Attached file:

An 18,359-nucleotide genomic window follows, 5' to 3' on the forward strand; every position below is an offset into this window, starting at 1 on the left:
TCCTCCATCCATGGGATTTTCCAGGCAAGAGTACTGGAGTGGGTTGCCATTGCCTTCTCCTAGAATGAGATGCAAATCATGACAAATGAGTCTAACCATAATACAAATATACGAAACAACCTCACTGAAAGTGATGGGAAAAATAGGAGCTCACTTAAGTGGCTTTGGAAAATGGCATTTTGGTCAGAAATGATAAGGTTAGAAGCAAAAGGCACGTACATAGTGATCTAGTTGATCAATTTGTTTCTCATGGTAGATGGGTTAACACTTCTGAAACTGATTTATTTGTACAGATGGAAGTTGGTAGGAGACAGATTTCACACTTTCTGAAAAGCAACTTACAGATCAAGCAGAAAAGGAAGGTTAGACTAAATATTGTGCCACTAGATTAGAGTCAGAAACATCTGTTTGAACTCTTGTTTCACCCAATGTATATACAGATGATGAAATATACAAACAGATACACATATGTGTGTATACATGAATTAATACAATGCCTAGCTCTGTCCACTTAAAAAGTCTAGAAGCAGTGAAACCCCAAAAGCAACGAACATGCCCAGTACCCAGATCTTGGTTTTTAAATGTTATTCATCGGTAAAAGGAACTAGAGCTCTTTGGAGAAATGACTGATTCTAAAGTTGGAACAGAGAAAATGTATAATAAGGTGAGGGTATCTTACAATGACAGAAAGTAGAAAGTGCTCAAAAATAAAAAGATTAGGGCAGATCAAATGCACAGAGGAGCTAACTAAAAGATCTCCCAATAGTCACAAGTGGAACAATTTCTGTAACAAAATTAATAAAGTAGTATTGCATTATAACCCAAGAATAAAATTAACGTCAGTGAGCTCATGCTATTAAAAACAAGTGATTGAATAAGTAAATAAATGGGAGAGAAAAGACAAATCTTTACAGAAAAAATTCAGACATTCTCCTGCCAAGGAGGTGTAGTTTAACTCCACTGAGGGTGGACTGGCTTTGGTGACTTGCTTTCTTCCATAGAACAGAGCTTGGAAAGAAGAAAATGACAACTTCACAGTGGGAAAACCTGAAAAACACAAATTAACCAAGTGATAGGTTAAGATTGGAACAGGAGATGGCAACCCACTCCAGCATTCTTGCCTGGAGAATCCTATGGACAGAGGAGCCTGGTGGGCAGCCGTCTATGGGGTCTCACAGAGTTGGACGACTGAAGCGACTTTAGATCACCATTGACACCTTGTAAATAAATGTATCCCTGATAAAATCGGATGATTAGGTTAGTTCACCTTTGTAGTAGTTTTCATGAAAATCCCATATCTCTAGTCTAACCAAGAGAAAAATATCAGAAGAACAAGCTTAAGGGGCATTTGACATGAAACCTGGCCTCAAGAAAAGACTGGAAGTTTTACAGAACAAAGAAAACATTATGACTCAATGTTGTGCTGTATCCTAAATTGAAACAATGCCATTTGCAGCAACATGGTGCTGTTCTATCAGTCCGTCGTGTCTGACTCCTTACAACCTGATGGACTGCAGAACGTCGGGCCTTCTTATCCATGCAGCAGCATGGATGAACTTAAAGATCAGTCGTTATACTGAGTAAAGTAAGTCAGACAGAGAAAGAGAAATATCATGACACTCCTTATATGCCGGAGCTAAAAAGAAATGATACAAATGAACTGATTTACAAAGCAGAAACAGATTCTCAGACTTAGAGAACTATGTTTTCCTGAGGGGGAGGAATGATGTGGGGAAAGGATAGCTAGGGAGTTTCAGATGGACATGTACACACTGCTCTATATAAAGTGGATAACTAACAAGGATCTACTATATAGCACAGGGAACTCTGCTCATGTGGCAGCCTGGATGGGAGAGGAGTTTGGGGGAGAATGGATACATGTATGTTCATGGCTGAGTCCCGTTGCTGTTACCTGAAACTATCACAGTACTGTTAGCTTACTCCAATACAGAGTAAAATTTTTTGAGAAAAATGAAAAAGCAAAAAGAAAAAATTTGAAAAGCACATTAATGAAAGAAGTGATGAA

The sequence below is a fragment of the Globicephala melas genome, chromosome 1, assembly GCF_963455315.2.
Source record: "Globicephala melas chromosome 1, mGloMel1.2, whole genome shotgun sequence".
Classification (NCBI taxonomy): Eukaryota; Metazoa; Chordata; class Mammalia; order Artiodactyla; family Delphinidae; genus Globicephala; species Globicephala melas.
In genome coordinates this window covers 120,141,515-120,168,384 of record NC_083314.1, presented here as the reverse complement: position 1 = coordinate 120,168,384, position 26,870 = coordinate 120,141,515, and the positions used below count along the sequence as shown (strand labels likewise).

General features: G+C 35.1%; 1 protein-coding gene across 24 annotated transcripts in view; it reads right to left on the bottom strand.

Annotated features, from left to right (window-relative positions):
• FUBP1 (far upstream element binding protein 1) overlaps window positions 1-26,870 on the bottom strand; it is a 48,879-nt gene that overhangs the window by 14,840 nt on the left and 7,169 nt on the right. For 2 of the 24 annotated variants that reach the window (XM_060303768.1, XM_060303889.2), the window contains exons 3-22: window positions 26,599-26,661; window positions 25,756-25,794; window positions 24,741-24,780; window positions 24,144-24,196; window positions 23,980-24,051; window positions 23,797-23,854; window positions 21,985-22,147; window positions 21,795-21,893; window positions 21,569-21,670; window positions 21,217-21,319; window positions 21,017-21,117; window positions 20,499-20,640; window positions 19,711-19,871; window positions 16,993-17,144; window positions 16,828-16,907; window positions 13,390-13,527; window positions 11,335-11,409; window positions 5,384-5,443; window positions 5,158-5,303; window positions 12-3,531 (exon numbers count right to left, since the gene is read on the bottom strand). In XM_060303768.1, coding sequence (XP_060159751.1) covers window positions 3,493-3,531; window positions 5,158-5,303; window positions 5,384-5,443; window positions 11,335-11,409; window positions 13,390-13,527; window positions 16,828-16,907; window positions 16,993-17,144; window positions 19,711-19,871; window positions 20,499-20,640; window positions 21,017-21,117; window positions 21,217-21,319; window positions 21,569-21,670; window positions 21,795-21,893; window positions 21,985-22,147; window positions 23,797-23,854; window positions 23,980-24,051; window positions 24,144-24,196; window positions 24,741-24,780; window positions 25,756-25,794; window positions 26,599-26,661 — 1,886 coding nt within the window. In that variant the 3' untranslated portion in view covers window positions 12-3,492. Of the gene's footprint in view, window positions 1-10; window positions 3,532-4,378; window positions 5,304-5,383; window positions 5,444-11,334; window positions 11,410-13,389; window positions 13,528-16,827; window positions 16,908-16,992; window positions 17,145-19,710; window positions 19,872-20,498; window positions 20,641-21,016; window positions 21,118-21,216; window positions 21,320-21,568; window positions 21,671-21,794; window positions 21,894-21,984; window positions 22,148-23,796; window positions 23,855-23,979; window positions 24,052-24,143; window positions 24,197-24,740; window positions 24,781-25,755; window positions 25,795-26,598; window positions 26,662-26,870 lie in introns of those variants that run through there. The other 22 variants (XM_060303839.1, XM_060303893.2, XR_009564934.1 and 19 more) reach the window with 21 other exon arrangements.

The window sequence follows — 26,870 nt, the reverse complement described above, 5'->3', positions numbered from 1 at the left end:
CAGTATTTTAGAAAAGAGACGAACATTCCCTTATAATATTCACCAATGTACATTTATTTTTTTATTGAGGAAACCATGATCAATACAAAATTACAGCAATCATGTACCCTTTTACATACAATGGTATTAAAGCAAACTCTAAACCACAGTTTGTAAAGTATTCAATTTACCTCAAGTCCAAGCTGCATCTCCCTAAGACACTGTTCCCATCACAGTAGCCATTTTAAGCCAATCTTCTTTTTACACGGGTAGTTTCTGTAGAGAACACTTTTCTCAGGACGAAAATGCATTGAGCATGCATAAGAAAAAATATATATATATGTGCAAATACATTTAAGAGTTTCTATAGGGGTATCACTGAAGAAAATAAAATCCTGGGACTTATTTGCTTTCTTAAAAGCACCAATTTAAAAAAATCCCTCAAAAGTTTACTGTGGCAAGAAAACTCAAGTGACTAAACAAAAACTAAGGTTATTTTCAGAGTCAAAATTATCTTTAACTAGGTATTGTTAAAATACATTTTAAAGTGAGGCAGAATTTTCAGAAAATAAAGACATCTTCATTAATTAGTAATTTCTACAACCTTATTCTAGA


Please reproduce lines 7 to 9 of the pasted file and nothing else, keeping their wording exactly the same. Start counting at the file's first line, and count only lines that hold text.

General features: G+C 35.1%; 1 protein-coding gene across 24 annotated transcripts in view; it reads right to left on the bottom strand.

Annotated features, from left to right (window-relative positions):
• FUBP1 (far upstream element binding protein 1) overlaps window positions 1-26,870 on the bottom strand; it is a 48,879-nt gene that overhangs the window by 14,840 nt on the left and 7,169 nt on the right. For 2 of the 24 annotated variants that reach the window (XM_060303768.1, XM_060303889.2), the window contains exons 3-22: window positions 26,599-26,661; window positions 25,756-25,794; window positions 24,741-24,780; window positions 24,144-24,196; window positions 23,980-24,051; window positions 23,797-23,854; window positions 21,985-22,147; window positions 21,795-21,893; window positions 21,569-21,670; window positions 21,217-21,319; window positions 21,017-21,117; window positions 20,499-20,640; window positions 19,711-19,871; window positions 16,993-17,144; window positions 16,828-16,907; window positions 13,390-13,527; window positions 11,335-11,409; window positions 5,384-5,443; window positions 5,158-5,303; window positions 12-3,531 (exon numbers count right to left, since the gene is read on the bottom strand). In XM_060303768.1, coding sequence (XP_060159751.1) covers window positions 3,493-3,531; window positions 5,158-5,303; window positions 5,384-5,443; window positions 11,335-11,409; window positions 13,390-13,527; window positions 16,828-16,907; window positions 16,993-17,144; window positions 19,711-19,871; window positions 20,499-20,640; window positions 21,017-21,117; window positions 21,217-21,319; window positions 21,569-21,670; window positions 21,795-21,893; window positions 21,985-22,147; window positions 23,797-23,854; window positions 23,980-24,051; window positions 24,144-24,196; window positions 24,741-24,780; window positions 25,756-25,794; window positions 26,599-26,661 — 1,886 coding nt within the window. In that variant the 3' untranslated portion in view covers window positions 12-3,492. Of the gene's footprint in view, window positions 1-10; window positions 3,532-4,378; window positions 5,304-5,383; window positions 5,444-11,334; window positions 11,410-13,389; window positions 13,528-16,827; window positions 16,908-16,992; window positions 17,145-19,710; window positions 19,872-20,498; window positions 20,641-21,016; window positions 21,118-21,216; window positions 21,320-21,568; window positions 21,671-21,794; window positions 21,894-21,984; window positions 22,148-23,796; window positions 23,855-23,979; window positions 24,052-24,143; window positions 24,197-24,740; window positions 24,781-25,755; window positions 25,795-26,598; window positions 26,662-26,870 lie in introns of those variants that run through there. The other 22 variants (XM_060303839.1, XM_060303893.2, XR_009564934.1 and 19 more) reach the window with 21 other exon arrangements.